Two Hands

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Two Hands – Shiraz

For a relatively young winery Two Hands Barossa based winery has gone from strength to strength with consistently good wine reviews placing it as a premium brand. The objective at Two Hands is to produce the best possible shiraz based wines from prized shiraz producing regions of Australia. Wine maker Matt Wenk captures the terroir of each vineyard with careful selection and attention to detail. Showcasing the diversity of australian shiraz, the six wines in the Garden Series Range reflect the varietal distinctiveness, of the six renowned shiraz growing regions the fruit is sourced from.

My personal pick was the 2007 Lily`s Garden from McLaren Vale. Bella`s Garden Barossa Valley is also a stand out wine. Apart from the Garden Series Two Hands produce The Picture Series which includes an Italian style moscato made from White Frontignac grapes which is low in alcohol, slightly spritzy with lovely sweet lush fruit flavours and a sure winner on a hot summer afternoon.

The Single Vineyard Series is a Barossa range of wines and then of course their Flagship wines. Presentation is unique and distinctive and you will see more from this company.

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Rose Wine

Rosé – Pretty in Pink

Warm weather on the way and a perfect refreshing drink for spring & summer is a Rosé. The fan base is ever expanding and there are more wineries making Rosé from more red varieties than ever before. In Australia grapes such as Shiraz & Grenache seem to be firm favourites for their more complex flavours.  A Rosato from Italy is more likely to be made from Sangiovese,  Rosado from Spain Tempranillo. We are seeing those varieties being used here in Australia  amongst others. Red fruit and luscious berry flavours in a lighter style, served chilled and drunk while still young and vibrant are now a popular choice. The move away from the sweet styles of old has also added to their appeal.

Ripe, red grapes are pressed,  the juice is left in contact with the skins for a short while so  the wines acquire colour but not all the tannins generally associated with skins. Depending on the timing the colour can range from a subtle blush to  more vibrant hues. Made in sweet, off dry and bone dry styles, marketers need to look at defining the style on the label as consumers continue to  discover these summer alternatives to red wine varietals

Rosés versatility also makes it a perfect food wine and its lighter body and delicate flavours make it a great wine for a picnic – from salads to burgers, chips to chicken they can be a perfect accompaniment. Fresh and aromatic they can be matched with pizza and pasta or served with appetizers. Can be a match with Thai food, and can be equally at home at the backyard barbecue . The  majority of Rosé wines offer good value for money so “think pink” and try a few over the coming warmer months.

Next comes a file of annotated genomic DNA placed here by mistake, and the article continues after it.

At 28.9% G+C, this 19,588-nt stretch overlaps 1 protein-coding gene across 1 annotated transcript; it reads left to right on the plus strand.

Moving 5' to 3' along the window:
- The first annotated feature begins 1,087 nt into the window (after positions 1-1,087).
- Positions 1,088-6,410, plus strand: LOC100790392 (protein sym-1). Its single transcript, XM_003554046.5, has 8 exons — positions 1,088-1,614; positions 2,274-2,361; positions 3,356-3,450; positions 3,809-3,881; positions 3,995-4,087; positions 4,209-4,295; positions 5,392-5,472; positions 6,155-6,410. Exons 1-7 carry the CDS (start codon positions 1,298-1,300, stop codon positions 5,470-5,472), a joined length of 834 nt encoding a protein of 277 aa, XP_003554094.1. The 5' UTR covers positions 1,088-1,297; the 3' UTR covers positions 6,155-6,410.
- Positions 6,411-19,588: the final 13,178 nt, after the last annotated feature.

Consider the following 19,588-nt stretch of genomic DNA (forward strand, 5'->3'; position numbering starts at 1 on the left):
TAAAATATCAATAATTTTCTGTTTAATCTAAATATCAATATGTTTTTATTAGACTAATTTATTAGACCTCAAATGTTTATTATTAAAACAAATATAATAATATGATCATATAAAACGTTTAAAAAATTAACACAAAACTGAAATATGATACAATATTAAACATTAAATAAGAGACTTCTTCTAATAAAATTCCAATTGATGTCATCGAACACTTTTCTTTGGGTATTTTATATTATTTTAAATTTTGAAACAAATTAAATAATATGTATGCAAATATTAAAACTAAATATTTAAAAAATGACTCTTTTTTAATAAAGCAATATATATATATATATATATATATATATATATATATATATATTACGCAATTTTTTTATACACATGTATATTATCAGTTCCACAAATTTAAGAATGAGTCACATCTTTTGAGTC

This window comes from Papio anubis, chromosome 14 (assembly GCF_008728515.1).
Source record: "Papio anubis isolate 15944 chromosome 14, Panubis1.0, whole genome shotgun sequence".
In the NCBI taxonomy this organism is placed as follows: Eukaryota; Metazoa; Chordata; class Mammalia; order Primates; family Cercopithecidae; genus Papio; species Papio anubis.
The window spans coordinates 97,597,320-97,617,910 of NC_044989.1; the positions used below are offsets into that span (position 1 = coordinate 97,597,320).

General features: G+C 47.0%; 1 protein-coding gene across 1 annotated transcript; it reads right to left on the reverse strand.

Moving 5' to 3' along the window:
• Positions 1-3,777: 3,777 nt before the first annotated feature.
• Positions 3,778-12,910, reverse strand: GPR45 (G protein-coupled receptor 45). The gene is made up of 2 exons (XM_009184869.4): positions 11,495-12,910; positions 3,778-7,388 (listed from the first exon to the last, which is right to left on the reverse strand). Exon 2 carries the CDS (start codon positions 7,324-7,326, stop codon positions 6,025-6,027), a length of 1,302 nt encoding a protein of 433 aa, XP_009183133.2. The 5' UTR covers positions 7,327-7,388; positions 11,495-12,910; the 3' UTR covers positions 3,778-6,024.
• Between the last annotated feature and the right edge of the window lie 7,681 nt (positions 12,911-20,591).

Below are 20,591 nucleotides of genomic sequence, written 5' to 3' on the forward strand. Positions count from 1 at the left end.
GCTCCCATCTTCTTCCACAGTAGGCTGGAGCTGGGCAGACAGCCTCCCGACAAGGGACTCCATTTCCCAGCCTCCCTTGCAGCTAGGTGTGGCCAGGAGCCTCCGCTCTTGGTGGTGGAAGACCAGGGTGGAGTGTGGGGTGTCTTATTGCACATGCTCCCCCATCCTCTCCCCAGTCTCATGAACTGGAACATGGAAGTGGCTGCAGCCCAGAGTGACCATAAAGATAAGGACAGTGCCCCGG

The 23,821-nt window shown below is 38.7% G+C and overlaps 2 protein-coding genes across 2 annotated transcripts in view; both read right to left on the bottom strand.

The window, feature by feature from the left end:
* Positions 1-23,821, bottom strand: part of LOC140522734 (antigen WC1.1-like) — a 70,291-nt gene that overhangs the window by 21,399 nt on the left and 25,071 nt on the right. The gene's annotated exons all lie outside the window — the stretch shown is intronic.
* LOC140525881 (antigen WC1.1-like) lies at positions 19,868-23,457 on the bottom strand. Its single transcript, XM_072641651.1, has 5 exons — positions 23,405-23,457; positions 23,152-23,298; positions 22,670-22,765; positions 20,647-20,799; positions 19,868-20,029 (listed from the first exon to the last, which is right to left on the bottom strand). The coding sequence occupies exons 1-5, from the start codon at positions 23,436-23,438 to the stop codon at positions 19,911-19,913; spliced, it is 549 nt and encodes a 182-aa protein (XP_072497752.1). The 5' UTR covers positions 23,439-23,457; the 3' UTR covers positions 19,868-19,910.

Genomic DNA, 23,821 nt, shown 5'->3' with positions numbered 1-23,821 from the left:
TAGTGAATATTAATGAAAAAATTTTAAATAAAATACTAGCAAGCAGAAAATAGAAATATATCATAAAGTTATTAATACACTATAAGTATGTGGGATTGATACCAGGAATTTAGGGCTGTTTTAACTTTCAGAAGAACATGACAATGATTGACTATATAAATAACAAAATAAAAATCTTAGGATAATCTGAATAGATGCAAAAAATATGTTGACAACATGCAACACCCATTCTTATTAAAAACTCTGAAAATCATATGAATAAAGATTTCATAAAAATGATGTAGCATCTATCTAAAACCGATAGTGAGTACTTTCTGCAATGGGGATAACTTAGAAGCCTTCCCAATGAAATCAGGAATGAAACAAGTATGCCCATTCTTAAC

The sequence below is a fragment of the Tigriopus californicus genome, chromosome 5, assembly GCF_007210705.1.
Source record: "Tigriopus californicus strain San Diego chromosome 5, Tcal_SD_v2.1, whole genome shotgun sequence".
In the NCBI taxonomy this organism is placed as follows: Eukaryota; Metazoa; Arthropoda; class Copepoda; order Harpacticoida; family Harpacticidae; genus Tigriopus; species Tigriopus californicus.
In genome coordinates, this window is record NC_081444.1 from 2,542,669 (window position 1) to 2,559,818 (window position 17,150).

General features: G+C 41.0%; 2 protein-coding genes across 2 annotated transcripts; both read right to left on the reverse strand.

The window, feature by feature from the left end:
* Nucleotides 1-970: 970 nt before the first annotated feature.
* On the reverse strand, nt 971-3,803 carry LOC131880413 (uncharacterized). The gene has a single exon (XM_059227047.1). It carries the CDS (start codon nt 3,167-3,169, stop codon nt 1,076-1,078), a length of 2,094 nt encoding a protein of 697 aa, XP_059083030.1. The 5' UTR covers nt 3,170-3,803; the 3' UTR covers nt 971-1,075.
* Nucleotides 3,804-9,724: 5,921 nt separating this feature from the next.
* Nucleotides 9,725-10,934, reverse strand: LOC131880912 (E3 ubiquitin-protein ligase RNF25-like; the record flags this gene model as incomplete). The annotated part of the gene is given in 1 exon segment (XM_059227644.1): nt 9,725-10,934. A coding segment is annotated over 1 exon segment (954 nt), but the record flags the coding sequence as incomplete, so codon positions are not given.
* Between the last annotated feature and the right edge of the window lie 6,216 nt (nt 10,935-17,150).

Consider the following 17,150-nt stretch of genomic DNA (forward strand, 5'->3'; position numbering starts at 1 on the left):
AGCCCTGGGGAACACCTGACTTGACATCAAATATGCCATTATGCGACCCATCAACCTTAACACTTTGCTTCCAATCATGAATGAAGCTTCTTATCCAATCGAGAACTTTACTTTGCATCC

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Stoller SV Estate Pinot Noir 2007

Stoller SV Estate Pinot Noir 2007

Stoller SV Estate Pinot Noir 2007

Price

Suggested Retail is $40.00

From The Winery

13.9% Alcohol. Dundee Hills AVA.

Impressions

Stoller Vineyards’ SV Estate Pinor Noir is selected from the “senior vines” amongst the 180 acres of Stoller’s vineyards planted in Oregon’s Dundee Hills AVA. The aroma profile of the 2007 vintage is super enticing, with savory roasted chestnuts, black truffle, rhubarb, cranberry, and light sandalwood. Medium in color, there’s a great deal of transparency with this Pinot. In the mouth, the fruit is refreshing and bright, while savory components and a moderate oak influence add further dimensions to the palate. The body is just a shade below medium and the tannins are very light. This is one well-rounded Pinot, and in my opinion well worth the $40.00 price tag.

Rating

Highly Recommended (90-94), 3.5/5 Value 

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Grateful Red Pinot Noir

Grateful Red Pinot Noir 2010

Grateful Red Pinot Noir 2010

Price

Suggested Retail is $15.00

From The Winery

13.2% alcohol. Willamette Valley AVA.

Impressions

My quest to find high-quality, budget Pinot Noirs is starting to feel like a unicorn hunt. Redhawk Winery & Vineyard’s 2010 Grateful Red Pinot Noir is no unicorn. It presents with a color slightly deeper than a Rose. Tart and bitter red fruits dominate, complimented by earth and rose petals. There’s a strong oak presence–in my opinion too strong for this fragile wine. In the mouth, this Pinot is ultra-dry, with a stemmy bitterness that would not fade off. The aromas are decent, and it’s crisp, but the flavors are not pleasing. While I’m a huge proponent of Oregon Pinots, I’m not sure that I’d recommend this wine unless it’s on sale (significantly).

Rating

Not Too Shabby (81), 2.5/5 Value

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